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Sinclair’s Oyster Bar – my favourite pub in Manchester city centre

Sinclair’s Oyster Bar is immense (and no, Scott Sinclair didn’t move from Swansea to Manchester to open a pub – he moved for footballing purposes remember). It’s been my favourite city pub since I moved up here. The pub is located just between the Printworks and the Arndale Centre and quite close to the National Football Museum (highly recommend a visit if you haven’t been there yet).  It is an old-school boozer with a typically traditional appearance, big beer garden and ridiculously cheap drinks, which all combine to make the Oyster Bar a superb pub. The pub’s best seller and my usual tipple is the £2.10 Taddy Lager and that would be my weapon of choice for today as we sat in the small upstairs area of the pub; there would be no beer garden today as the Mancunian rain had come out in force in the second week of May.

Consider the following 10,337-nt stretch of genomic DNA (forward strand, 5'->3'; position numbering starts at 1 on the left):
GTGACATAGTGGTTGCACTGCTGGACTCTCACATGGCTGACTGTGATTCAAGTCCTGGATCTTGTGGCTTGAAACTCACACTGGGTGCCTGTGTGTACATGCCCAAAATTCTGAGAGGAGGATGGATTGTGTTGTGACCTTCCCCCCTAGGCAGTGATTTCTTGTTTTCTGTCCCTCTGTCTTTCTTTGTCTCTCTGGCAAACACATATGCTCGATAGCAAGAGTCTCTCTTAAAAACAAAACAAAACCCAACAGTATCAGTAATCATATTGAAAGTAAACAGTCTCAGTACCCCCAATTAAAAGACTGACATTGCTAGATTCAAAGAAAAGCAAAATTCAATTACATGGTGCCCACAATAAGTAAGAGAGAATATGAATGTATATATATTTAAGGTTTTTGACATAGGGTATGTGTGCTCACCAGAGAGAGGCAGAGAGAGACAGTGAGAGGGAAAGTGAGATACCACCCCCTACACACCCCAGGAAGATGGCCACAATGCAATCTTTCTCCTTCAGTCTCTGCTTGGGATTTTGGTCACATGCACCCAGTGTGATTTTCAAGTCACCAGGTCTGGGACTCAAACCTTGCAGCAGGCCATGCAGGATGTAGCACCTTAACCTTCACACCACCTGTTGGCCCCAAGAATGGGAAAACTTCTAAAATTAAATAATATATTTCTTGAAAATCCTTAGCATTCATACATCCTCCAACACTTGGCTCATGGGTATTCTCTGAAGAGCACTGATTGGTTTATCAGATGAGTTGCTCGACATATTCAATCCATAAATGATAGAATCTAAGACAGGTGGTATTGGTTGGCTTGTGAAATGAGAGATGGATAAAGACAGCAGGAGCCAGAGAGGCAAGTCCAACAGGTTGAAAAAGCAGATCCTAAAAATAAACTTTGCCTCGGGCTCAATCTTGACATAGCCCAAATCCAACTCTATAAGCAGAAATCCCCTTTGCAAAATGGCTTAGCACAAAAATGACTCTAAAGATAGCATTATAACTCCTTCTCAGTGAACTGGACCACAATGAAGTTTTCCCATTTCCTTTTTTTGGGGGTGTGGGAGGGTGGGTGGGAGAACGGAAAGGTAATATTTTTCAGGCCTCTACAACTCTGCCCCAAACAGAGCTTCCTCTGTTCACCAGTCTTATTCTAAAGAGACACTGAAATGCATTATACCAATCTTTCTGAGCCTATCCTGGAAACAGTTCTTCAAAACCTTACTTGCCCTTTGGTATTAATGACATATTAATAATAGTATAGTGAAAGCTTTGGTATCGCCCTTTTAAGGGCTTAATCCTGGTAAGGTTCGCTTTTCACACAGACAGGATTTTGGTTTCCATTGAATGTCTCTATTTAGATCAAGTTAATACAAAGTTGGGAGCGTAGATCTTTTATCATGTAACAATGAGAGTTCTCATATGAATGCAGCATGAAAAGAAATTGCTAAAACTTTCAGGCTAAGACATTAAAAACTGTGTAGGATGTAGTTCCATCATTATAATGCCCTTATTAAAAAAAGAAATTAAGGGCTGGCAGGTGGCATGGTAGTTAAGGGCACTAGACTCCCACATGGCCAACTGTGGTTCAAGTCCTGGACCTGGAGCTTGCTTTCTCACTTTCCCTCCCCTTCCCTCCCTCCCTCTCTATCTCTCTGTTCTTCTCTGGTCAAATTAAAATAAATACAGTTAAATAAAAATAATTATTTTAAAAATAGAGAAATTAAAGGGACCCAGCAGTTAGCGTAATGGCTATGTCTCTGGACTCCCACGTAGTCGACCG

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Me and the Jack Army enjoying a drink in the Chop House

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Sam’s Chop House

The next stop on our crawl through the city centre took us to a pub that I had never heard of, but which my Swansea gang assured me was a classy affair. Soon we were at Sam’s Chop House  – another traditional boozer which apparently has a very good reputation for its food. The lads were spot on – this was a great pub. After discussing certain toilet etiquette relating to the current Cardiff manager Malky Mackay (apparently his Wikipedia shortly stated: “Malky Mackay thinks Skips are crisps and he stands to wipe.” I was in stitches for ages at this line) we moved onto discussing today’s game against the new Champions. The general feeling coming from our party was that Swansea would not be spoiling Fergie’s party today, but that us fans would make sure we had a good time nonetheless. And with that thought, we ventured out into the pouring Manchester rain in search of a taxi to the ‘Theatre of Dreams’ to witness Fergie’s Old Trafford swansong.